Basal Cell Carcinoma – Skin Cancer
Basal cell carcinoma is a slow-growing skin cancer and it rarely metastasizes beyond its original tumor site. However, this does not mean it can be left untreated. Top NYC board certified dermatologist and dermapathologist Dr. Gary Goldenberg has seen many cases of skin cancer, including basal cell carcinoma, melanoma and squamous cell carcinoma. Treatment is successful for patients who are diagnosed early and less successful for those who ignore their symptoms. Any suspicion of skin cancer must be taken seriously and properly examined by a board certified dermatologist.
Causes of Basal Cell Carcinoma
Basal cell carcinoma arises due to cellular damage. A major cause of damage to basal cell DNA is excessive or chronic exposure to ultraviolet radiation (UV), which is found in sunlight and tanning lamps and beds. In cases in which the cancer develops in areas of the skin not generally exposed to sunlight, other factors, such as a compromised immune system, may be contributing to the risk of basal cell carcinoma.
Signs and Symptoms of Basal Cell Carcinoma
Because basal cell carcinoma is the result of chronic ultraviolet radiation exposure, symptoms usually appear in areas that receive the most sunlight, such as the face, ears, neck, scalp, shoulder and back. Some tell-tale signs that a spot on your skin might be a basal cell carcinoma include:
- Open sore. A sore that bleeds easily and does not heal may point to skin cancer. The sore may have oozing, as well as crusting spots.
- Reddish patch. A flat, scaly, reddish or brown patch can be a common symptom. Such patches often appear on the back or chest and can grow quite large.
- Shiny bump or nodule. These translucent, pearly bumps, usually found on the neck and head, can cause discomfort and may tend to bleed after a minor injury.
- Pink growth. A slightly dome-shaped raised bump, marked with irregular, visible blood vessels should be cause for concern. These growths often present on the face, ears, or neck.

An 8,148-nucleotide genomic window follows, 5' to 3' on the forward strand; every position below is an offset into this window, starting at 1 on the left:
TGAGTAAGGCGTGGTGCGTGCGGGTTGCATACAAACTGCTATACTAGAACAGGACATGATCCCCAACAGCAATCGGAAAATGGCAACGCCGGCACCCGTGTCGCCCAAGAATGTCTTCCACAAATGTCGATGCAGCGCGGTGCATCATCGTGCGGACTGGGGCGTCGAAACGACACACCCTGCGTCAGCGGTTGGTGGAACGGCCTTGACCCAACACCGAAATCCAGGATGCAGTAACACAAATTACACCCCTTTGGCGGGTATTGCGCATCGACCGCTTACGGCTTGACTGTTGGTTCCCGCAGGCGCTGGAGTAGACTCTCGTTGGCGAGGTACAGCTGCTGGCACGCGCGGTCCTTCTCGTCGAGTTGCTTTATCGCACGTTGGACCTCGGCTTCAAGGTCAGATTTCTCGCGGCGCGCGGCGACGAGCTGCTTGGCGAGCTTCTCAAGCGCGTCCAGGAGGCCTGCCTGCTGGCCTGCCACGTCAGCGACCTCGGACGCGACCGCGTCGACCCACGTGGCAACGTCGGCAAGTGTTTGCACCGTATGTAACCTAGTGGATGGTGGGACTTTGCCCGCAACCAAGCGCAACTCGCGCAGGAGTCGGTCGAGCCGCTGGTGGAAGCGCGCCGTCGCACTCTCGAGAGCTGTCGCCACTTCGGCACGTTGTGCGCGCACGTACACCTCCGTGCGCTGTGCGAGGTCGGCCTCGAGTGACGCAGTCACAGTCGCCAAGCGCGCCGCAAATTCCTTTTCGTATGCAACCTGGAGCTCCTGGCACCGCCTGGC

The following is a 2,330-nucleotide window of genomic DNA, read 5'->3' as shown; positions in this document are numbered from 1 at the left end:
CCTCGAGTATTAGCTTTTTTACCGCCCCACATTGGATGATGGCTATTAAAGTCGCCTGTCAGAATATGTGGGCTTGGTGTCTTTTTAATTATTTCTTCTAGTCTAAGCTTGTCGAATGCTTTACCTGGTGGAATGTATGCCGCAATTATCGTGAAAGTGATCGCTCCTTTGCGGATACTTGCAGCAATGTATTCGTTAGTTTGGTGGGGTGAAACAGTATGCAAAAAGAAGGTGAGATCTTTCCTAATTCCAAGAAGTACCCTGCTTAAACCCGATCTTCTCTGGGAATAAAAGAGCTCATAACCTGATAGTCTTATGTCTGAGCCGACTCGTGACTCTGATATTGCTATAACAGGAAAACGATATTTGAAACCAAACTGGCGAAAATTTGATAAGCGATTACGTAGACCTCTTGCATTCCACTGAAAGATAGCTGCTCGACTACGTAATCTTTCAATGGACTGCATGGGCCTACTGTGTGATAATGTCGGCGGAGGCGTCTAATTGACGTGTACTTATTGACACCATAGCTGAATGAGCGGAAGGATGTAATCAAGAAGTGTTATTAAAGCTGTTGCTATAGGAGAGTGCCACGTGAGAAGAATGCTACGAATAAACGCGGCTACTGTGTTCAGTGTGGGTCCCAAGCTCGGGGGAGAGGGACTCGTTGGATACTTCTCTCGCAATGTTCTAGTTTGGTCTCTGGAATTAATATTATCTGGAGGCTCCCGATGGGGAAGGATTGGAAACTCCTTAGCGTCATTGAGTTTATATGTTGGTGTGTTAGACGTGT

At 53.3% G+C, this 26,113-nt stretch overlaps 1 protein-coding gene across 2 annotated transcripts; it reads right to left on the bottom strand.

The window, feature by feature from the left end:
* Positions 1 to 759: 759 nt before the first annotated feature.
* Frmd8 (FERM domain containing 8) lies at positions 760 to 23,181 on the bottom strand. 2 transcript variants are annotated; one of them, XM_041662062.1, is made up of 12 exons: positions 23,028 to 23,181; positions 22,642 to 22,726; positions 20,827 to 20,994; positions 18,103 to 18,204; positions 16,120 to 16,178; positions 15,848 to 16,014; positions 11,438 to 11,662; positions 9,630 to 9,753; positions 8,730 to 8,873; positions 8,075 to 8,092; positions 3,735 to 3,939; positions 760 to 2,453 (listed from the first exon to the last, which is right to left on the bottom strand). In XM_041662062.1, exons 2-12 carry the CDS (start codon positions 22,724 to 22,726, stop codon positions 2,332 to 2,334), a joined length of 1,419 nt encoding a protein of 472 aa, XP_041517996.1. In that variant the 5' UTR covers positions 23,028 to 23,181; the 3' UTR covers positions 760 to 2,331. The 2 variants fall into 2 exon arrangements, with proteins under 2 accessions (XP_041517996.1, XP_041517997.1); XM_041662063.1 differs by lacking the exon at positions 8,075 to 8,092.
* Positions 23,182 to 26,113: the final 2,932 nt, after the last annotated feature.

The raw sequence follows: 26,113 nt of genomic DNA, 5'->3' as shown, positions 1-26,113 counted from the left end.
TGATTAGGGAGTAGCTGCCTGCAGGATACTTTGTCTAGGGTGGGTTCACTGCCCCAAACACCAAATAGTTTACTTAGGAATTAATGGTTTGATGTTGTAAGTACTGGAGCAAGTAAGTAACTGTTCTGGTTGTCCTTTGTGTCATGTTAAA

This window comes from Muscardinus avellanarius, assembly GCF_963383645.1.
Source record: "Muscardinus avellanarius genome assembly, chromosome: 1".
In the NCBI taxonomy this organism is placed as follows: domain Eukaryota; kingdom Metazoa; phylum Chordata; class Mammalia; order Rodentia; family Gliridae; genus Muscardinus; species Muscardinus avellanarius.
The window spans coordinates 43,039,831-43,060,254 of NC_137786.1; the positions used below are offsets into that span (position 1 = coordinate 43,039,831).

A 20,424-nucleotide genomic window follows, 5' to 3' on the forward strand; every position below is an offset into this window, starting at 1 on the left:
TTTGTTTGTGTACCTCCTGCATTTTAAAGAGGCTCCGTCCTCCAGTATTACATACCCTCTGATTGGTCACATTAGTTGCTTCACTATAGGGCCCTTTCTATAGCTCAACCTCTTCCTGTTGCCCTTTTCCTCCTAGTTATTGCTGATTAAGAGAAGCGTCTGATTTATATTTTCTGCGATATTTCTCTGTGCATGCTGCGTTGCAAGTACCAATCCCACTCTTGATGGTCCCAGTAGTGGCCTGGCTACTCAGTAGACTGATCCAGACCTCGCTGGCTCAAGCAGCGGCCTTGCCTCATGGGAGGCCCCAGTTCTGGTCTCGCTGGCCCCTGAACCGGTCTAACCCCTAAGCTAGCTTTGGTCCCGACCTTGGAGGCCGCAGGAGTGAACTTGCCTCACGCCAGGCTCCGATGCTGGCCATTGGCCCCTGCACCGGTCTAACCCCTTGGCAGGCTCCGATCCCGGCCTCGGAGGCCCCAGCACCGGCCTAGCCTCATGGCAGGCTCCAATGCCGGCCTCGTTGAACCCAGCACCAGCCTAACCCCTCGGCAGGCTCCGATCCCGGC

- Eczema lesion or scars. Lesions that tend to bleed and may be itchy and scar-like sores that appear without any associated injury could indicate basal carcinoma. If the scar is white and waxy, it could be a sign of a rare, more damaging form of the cancer.
Treatments for Basal Cell Carcinoma in NYC
The most common form of cancer in the United States, basal cell carcinoma is highly treatable. When detected and addressed early, most basal cell cancers can be cured. Although some basal cancers may recur, smaller ones are less likely to return. Some common treatment options include:
- Surgical excision. In this procedure, the cancerous tissue and a small amount of neighboring healthy tissue is carefully excised. This option is often used to treat large basal cell carcinoma.
- Electrodessication and curettage. In this procedure, the tissue is anesthetized and then the tumor cells are scraped out and an electric needle is used to treat the base of the lesion.
- Mohs surgery. In this procedure, the abnormal cancer cells are removed layer by layer, while minimizing the removal of surrounding normal skin tissue. This treatment option is useful on recurrent basal cell carcinomas and deep, fast-growing types that generally appear on the face.
- Oral medication. New oral medication that inhibit the growth of basal cells are currently available to treat this cancer. These medications are approved to treat advanced or metastatic disease. Although some less advanced tumors can also be treated.
Your Skin Cancer Exam and Treatment with Dr. Goldenberg in New York City
As part of a healthy screening program, the American Academy of Dermatology recommends an annual skin examination for everyone over the age of 18. To ensure early detection and treatment, it is important to monitor your skin for changes on a regular basis. If you notice an open sore or spot that changes in appearance, color, size and/or texture, schedule an appointment with Dr. Goldenberg in his Manhattan office.